Italian Bond Yields Doubled in Latest Bond Auction

Italy paid a record 6.5% to borrow money over six-months in a bond auction on Friday where longer-term funding costs soared far above levels seen as sustainable for public finances.

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The yield on the six-month paper almost doubled compared to a month earlier, capping a week in which even a German bond auction came close to failing.

Though Italy managed to reach its target of raising 10 billion euros, weakening demand and the highest borrowing costs since joining the euro pushed Italian stocks lower and bond yields to record highs on the secondary market.

Yields on two-year BTP bonds rose to more than 8% in response, a euro-era high. It now costs more to borrow for two years than 10 on the secondary market, though borrowing costs for any term have risen above the 7% threshold that usually signals that a country is likely to need outside help.

Italy’s new technocrat government, led by Prime Minister Mario Monti, is at work on structural reforms to revive the stagnant economy, but investors are looking for more than austerity measures to stem the widening debt crisis. Many European policymakers have said that greater involvement on behalf of the European Central Bank is the only effective response at this point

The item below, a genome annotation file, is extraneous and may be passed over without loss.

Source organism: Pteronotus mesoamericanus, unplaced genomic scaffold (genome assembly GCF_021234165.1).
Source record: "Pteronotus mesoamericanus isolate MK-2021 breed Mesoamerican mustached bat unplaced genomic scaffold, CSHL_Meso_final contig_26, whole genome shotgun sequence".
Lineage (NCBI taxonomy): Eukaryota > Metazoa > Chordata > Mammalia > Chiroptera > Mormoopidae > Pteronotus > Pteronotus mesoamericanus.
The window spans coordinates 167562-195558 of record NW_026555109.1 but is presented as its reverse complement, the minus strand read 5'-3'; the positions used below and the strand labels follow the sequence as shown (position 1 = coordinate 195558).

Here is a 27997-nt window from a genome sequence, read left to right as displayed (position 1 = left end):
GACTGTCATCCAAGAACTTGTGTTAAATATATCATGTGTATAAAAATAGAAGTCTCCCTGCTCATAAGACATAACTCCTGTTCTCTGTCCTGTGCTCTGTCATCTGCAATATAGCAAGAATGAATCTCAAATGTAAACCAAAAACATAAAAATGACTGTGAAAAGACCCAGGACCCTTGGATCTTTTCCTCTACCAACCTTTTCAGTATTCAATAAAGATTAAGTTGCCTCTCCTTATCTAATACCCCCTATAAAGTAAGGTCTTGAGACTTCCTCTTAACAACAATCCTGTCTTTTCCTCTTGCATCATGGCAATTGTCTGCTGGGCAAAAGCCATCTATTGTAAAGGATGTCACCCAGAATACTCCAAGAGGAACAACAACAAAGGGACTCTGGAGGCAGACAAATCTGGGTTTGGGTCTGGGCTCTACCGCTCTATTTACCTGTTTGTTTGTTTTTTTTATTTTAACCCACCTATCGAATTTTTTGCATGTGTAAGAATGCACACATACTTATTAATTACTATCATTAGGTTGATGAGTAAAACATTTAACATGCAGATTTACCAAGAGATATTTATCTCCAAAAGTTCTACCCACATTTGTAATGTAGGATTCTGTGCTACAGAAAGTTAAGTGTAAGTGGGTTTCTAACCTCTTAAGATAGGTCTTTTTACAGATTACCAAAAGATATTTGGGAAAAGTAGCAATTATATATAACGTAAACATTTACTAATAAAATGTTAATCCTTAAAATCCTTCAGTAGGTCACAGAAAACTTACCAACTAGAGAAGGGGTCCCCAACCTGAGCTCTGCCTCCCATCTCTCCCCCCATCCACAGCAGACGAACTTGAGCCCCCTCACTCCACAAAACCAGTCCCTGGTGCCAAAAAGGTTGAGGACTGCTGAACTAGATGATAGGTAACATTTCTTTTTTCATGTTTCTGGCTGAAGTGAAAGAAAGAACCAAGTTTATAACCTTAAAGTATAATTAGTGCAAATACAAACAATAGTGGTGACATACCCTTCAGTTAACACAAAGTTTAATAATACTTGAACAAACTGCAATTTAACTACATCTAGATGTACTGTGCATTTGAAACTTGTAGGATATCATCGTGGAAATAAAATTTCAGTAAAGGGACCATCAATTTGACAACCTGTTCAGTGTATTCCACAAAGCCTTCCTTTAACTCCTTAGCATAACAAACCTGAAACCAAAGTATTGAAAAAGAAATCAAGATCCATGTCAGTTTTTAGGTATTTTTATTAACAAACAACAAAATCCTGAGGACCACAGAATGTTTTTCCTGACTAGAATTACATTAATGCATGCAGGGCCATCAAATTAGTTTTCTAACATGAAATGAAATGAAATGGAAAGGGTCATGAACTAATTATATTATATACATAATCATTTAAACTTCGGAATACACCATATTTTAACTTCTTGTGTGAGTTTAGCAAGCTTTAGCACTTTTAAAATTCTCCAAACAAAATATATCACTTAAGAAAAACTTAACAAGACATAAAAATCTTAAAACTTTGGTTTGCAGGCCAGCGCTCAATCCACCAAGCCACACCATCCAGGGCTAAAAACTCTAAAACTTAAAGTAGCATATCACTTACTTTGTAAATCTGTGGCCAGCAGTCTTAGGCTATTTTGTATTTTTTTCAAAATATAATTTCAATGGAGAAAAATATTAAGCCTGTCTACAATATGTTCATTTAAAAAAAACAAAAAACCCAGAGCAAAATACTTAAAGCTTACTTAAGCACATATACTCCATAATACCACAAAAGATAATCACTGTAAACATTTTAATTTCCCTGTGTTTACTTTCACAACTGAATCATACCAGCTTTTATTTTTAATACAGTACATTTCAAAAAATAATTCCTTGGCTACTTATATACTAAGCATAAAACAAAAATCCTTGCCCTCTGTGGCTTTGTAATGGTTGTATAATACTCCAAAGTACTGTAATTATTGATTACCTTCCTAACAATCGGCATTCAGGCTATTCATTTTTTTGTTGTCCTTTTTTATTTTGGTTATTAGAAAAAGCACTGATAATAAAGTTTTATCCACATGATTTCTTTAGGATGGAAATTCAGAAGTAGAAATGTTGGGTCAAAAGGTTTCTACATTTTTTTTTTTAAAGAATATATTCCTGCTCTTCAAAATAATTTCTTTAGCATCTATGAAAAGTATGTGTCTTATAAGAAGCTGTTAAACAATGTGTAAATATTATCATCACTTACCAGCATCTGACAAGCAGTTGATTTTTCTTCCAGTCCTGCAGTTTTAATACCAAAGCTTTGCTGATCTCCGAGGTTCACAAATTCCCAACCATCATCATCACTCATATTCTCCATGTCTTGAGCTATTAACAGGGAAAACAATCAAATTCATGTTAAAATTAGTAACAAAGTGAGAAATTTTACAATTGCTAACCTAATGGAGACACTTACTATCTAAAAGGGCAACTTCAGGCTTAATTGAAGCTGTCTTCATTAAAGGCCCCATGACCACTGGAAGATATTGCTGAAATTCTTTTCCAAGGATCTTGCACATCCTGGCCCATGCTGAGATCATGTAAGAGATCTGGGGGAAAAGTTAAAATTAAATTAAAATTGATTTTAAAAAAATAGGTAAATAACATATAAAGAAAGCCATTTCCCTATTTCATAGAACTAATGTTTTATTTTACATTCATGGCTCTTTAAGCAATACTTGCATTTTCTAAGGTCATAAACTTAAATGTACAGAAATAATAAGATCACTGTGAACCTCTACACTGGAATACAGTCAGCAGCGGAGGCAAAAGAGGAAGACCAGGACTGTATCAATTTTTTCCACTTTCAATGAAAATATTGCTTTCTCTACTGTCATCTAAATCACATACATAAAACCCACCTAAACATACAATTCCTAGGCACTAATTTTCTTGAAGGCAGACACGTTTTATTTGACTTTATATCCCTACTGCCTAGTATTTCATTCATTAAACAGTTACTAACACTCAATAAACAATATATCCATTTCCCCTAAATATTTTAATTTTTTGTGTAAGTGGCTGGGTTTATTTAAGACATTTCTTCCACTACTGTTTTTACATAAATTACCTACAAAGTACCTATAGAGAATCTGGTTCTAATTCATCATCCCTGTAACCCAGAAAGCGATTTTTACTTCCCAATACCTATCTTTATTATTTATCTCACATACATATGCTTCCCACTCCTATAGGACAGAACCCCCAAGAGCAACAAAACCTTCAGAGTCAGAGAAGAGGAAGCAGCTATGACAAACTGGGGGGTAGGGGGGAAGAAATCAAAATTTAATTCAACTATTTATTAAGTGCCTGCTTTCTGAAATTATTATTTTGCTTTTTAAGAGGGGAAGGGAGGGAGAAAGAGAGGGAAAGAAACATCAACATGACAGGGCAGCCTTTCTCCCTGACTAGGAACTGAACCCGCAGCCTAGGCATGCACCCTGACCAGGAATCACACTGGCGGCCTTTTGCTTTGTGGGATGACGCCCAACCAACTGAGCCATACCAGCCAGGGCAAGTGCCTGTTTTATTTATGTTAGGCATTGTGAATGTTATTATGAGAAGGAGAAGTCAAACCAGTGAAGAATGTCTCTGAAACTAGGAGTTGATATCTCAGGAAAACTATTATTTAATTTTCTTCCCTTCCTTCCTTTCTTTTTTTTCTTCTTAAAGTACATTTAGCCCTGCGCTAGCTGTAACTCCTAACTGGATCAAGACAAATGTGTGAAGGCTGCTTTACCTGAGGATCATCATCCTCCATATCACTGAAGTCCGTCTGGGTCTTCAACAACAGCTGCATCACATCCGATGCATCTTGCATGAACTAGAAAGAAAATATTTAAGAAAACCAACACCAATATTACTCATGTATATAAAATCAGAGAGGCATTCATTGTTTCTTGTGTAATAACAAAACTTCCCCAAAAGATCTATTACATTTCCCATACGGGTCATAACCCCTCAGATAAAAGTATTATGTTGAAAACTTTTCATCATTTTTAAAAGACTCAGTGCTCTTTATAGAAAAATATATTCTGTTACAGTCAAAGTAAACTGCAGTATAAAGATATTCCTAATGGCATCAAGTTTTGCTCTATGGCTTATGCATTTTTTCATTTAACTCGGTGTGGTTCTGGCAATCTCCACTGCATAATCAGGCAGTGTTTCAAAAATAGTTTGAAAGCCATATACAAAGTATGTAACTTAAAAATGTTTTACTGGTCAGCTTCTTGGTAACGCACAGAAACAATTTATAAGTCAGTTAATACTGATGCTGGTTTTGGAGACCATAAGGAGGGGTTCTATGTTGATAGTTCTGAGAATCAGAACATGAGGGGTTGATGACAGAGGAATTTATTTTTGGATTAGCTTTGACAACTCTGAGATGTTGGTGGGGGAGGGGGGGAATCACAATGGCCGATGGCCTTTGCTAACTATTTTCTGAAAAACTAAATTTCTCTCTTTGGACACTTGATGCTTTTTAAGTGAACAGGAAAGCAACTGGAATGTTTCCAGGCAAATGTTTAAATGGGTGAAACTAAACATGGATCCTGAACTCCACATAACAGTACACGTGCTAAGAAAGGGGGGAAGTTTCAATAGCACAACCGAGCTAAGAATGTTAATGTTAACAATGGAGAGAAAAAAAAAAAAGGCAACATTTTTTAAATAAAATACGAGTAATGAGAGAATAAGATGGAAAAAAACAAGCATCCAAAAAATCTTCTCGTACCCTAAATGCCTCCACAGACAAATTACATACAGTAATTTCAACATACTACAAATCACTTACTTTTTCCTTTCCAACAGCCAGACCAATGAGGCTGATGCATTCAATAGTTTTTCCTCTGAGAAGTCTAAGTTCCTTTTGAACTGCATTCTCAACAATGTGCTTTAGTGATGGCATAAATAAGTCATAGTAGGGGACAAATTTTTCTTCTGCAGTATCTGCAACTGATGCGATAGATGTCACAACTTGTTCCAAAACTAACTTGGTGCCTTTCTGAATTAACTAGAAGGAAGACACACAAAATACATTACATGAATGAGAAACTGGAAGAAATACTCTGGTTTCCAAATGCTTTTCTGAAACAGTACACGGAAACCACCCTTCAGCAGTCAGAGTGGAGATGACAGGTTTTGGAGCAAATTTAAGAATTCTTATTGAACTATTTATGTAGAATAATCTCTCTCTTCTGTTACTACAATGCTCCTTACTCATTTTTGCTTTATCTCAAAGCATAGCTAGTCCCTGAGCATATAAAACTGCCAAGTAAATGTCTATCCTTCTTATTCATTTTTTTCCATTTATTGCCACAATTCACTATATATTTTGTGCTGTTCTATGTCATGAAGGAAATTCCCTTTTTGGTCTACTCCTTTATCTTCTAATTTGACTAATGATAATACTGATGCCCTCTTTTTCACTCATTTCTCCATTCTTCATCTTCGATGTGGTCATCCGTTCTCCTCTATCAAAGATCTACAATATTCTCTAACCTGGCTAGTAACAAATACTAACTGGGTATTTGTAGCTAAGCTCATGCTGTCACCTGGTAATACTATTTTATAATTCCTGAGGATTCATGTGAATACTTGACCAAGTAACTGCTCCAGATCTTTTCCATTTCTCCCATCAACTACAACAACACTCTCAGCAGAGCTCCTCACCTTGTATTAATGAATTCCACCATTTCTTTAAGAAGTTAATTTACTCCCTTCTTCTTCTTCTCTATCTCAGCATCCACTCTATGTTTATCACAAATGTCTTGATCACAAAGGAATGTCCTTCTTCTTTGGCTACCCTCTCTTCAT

Though the ECB has been buying Italian and Spanish bonds in an attempt to shore up the market, its bond-buying program has been conducted intermittently, and has never been powerful enough to provide more than short-term stability.

New Bank of Italy Governor Ignazio Visco said short-term measures to cut Italy’s budget deficit would not be enough to solve the country’s economic problems. Visco said only structural reforms would be able to generate growth.

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Now record high yields threaten Rome’s planned gross issuance of 440 billion euros for 2012 as interest payments on the country’s 1.9 trillion-euro debt pile rise. At current yield levels, Italy faces losing market access as redemptions totaling 150 billion euros for the February-April period approach.